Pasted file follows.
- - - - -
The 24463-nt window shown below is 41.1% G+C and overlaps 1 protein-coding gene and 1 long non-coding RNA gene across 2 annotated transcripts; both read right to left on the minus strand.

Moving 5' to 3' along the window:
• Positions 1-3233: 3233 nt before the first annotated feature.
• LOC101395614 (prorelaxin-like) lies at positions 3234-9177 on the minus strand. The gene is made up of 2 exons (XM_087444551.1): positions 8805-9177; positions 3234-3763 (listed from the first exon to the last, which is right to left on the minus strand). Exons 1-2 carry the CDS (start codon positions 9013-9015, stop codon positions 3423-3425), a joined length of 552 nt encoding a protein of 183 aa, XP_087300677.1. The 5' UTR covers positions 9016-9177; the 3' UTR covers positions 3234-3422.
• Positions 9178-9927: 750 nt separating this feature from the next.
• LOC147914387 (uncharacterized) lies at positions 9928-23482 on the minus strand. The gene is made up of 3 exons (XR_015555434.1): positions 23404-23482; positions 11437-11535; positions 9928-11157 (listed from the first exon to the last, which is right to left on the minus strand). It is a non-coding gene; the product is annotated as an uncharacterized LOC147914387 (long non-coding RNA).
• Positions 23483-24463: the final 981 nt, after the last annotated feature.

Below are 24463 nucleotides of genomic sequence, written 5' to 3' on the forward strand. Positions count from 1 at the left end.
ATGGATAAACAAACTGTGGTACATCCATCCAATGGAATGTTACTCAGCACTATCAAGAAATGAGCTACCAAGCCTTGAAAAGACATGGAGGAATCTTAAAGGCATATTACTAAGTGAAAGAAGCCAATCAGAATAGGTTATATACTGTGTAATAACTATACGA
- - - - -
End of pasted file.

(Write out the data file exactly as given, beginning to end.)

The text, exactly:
The 24463-nt window shown below is 41.1% G+C and overlaps 1 protein-coding gene and 1 long non-coding RNA gene across 2 annotated transcripts; both read right to left on the minus strand.

Moving 5' to 3' along the window:
• Positions 1-3233: 3233 nt before the first annotated feature.
• LOC101395614 (prorelaxin-like) lies at positions 3234-9177 on the minus strand. The gene is made up of 2 exons (XM_087444551.1): positions 8805-9177; positions 3234-3763 (listed from the first exon to the last, which is right to left on the minus strand). Exons 1-2 carry the CDS (start codon positions 9013-9015, stop codon positions 3423-3425), a joined length of 552 nt encoding a protein of 183 aa, XP_087300677.1. The 5' UTR covers positions 9016-9177; the 3' UTR covers positions 3234-3422.
• Positions 9178-9927: 750 nt separating this feature from the next.
• LOC147914387 (uncharacterized) lies at positions 9928-23482 on the minus strand. The gene is made up of 3 exons (XR_015555434.1): positions 23404-23482; positions 11437-11535; positions 9928-11157 (listed from the first exon to the last, which is right to left on the minus strand). It is a non-coding gene; the product is annotated as an uncharacterized LOC147914387 (long non-coding RNA).
• Positions 23483-24463: the final 981 nt, after the last annotated feature.

Below are 24463 nucleotides of genomic sequence, written 5' to 3' on the forward strand. Positions count from 1 at the left end.
ATGGATAAACAAACTGTGGTACATCCATCCAATGGAATGTTACTCAGCACTATCAAGAAATGAGCTACCAAGCCTTGAAAAGACATGGAGGAATCTTAAAGGCATATTACTAAGTGAAAGAAGCCAATCAGAATAGGTTATATACTGTGTAATAACTATACGA